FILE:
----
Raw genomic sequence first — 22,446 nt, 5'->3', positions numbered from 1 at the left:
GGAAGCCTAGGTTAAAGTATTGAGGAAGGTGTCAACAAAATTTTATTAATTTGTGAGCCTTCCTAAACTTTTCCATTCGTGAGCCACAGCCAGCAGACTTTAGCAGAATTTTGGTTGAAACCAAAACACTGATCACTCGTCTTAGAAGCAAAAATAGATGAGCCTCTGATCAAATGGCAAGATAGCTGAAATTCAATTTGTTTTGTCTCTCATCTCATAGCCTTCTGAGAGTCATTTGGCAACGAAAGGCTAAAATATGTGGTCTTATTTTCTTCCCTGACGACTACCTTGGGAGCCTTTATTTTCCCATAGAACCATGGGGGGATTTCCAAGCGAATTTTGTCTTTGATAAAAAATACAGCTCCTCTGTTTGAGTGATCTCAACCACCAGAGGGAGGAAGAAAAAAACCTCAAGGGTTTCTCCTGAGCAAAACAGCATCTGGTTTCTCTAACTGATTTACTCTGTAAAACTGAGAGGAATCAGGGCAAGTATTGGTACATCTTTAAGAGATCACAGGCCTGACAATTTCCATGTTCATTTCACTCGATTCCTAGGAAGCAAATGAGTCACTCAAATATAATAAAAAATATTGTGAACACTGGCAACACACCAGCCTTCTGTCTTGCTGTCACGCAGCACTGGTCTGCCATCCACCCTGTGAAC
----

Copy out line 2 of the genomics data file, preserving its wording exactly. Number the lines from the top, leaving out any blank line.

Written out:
GGAAGCCTAGGTTAAAGTATTGAGGAAGGTGTCAACAAAATTTTATTAATTTGTGAGCCTTCCTAAACTTTTCCATTCGTGAGCCACAGCCAGCAGACTTTAGCAGAATTTTGGTTGAAACCAAAACACTGATCACTCGTCTTAGAAGCAAAAATAGATGAGCCTCTGATCAAATGGCAAGATAGCTGAAATTCAATTTGTTTTGTCTCTCATCTCATAGCCTTCTGAGAGTCATTTGGCAACGAAAGGCTAAAATATGTGGTCTTATTTTCTTCCCTGACGACTACCTTGGGAGCCTTTATTTTCCCATAGAACCATGGGGGGATTTCCAAGCGAATTTTGTCTTTGATAAAAAATACAGCTCCTCTGTTTGAGTGATCTCAACCACCAGAGGGAGGAAGAAAAAAACCTCAAGGGTTTCTCCTGAGCAAAACAGCATCTGGTTTCTCTAACTGATTTACTCTGTAAAACTGAGAGGAATCAGGGCAAGTATTGGTACATCTTTAAGAGATCACAGGCCTGACAATTTCCATGTTCATTTCACTCGATTCCTAGGAAGCAAATGAGTCACTCAAATATAATAAAAAATATTGTGAACACTGGCAACACACCAGCCTTCTGTCTTGCTGTCACGCAGCACTGGTCTGCCATCCACCCTGTGAAC